Over the past one hundred years, our Party has contributed numerous pieces which point to the special exploitation of working class women. From Louise Thompson Patterson, to Grace Hutchins, to Maude White Katz, to Judy Edelman. All of these women pointed out the ways in which women’s exploitation produced super-profits for the capitalist class, and on top of that, the unique and central exploitation of women of color. While these innovations should be seen as a badge of pride for our Party, less attention has been paid to the other ways in which women are exploited. As comrade Taryn Fivek explains, “The economy can be separated into two main spheres: the productive and social reproductive spheres. In the productive sphere, goods and services are made by waged labor to sell, while in the social reproductive sphere, workers are born, raised, and cared for with unpaid labor.” In responding to the widespread marginalization of working women’s perspectives from much of the women’s movement during the Second Wave, we focused our theoretical attention on the exploitation of women on the job. What often gets lost, though, is reproductive labor, which working women do as well. Working class women’s shifts do not start and end at the workplace, but continue for untold hours in the home. Cooking, cleaning, childcare, emotional support of a partner, spouse, or other family, all of these are tasks which most women, including workers, are expected to perform for free in a capitalist society. Rather than this being an outdated interpersonal inequality, this is a key, structural element of capitalism. Without this unpaid labor, the working class is not generationally reproduced, is not emotionally and physically reconstituted after a day of being exploited, and thus would not return to work ready to produce for the capitalists. Those women who are able to escape this work, often the wealthy, do so through the super-exploitation of predominantly women of color, who for decades and even centuries have been relegated to jobs as domestic workers with low pay, poor conditions, and major obstacles to organizing.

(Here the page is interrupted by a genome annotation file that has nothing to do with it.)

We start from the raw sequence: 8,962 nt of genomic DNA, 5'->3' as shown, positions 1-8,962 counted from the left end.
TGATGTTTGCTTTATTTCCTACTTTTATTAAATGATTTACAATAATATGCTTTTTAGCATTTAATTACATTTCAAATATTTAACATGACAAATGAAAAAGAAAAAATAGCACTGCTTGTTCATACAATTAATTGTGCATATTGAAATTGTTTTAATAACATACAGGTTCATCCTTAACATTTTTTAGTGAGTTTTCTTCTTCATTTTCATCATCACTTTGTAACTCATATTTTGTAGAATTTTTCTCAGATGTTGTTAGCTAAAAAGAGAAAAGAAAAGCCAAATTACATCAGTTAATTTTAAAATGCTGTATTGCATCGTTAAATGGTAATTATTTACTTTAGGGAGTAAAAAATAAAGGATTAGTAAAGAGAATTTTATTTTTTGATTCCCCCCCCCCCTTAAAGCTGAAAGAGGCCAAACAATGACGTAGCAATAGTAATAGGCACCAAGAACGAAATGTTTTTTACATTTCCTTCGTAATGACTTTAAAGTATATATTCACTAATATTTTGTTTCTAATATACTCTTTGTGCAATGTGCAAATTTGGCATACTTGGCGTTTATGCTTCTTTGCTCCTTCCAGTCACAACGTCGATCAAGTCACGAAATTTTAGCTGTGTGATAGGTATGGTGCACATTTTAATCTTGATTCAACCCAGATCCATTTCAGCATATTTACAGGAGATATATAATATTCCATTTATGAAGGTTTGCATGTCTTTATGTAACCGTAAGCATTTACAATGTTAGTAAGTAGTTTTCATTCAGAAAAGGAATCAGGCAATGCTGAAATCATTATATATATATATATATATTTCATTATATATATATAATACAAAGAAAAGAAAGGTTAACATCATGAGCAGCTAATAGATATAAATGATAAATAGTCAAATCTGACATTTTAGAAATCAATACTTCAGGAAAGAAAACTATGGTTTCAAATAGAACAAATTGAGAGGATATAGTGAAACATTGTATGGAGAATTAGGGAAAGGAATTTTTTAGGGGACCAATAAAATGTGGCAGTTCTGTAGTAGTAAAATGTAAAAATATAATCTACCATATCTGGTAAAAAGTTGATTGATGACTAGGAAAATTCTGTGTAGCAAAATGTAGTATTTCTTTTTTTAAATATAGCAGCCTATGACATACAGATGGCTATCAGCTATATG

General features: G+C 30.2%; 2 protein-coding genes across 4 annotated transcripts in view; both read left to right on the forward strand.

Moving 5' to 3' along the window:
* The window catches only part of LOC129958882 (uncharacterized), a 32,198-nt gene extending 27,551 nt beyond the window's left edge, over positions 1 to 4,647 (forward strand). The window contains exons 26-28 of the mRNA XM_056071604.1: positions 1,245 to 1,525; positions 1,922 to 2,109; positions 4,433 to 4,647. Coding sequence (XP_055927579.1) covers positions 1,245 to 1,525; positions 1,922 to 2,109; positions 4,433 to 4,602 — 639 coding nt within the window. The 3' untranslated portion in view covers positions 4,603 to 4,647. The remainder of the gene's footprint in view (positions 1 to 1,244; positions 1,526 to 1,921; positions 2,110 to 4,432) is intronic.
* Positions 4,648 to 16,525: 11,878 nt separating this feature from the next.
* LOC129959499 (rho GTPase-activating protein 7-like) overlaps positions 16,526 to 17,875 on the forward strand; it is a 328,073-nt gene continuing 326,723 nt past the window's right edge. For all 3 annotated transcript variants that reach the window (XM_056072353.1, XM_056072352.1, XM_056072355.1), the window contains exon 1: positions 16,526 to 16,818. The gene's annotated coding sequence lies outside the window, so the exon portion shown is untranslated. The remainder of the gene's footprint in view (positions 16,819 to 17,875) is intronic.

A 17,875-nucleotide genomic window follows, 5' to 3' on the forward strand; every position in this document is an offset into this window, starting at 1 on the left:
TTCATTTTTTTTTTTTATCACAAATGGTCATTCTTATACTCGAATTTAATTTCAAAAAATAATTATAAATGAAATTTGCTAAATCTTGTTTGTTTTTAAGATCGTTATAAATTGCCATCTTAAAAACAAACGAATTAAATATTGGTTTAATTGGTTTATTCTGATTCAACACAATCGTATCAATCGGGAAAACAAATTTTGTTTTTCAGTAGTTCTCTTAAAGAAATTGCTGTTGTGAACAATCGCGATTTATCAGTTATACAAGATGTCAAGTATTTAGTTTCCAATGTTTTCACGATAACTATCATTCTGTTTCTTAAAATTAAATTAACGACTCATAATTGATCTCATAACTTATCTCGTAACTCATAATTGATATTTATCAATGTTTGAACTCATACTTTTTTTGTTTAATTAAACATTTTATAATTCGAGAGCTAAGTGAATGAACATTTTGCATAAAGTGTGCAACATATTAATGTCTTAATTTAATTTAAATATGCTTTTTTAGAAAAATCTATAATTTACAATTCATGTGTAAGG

If we want to build a theory that can lead us through this moment of heightened reaction, which very pointedly seeks to push women back into the home and into a fascistic box of gendered expectations, this aspect of the capitalist system must be more integrated into our analysis of women’s oppression and our view of a socialist future. We must understand that women achieving equality in the workplace under socialism does not itself undo the structural roots of women’s oppression. As Lenin said, even after the revolution:

“Take the position of women. In this field, not a single democratic party in the world, not even in the most advanced bourgeois republic, has done in decades so much as a hundredth part of what we did in our very first year in power…Notwithstanding all the laws emancipating woman, she continues to be a domestic slave, because petty housework crushes, strangles, stultifies and degrades her, chains her to the kitchen and the nursery, and she wastes her labour on barbarously unproductive, petty, nerve-racking, stultifying and crushing drudgery. The real emancipation of women, real communism, will begin only where and when an all-out struggle begins (led by the proletariat wielding the state power) against this petty housekeeping, or rather when its wholesale transformation into a large-scale socialist economy begins.”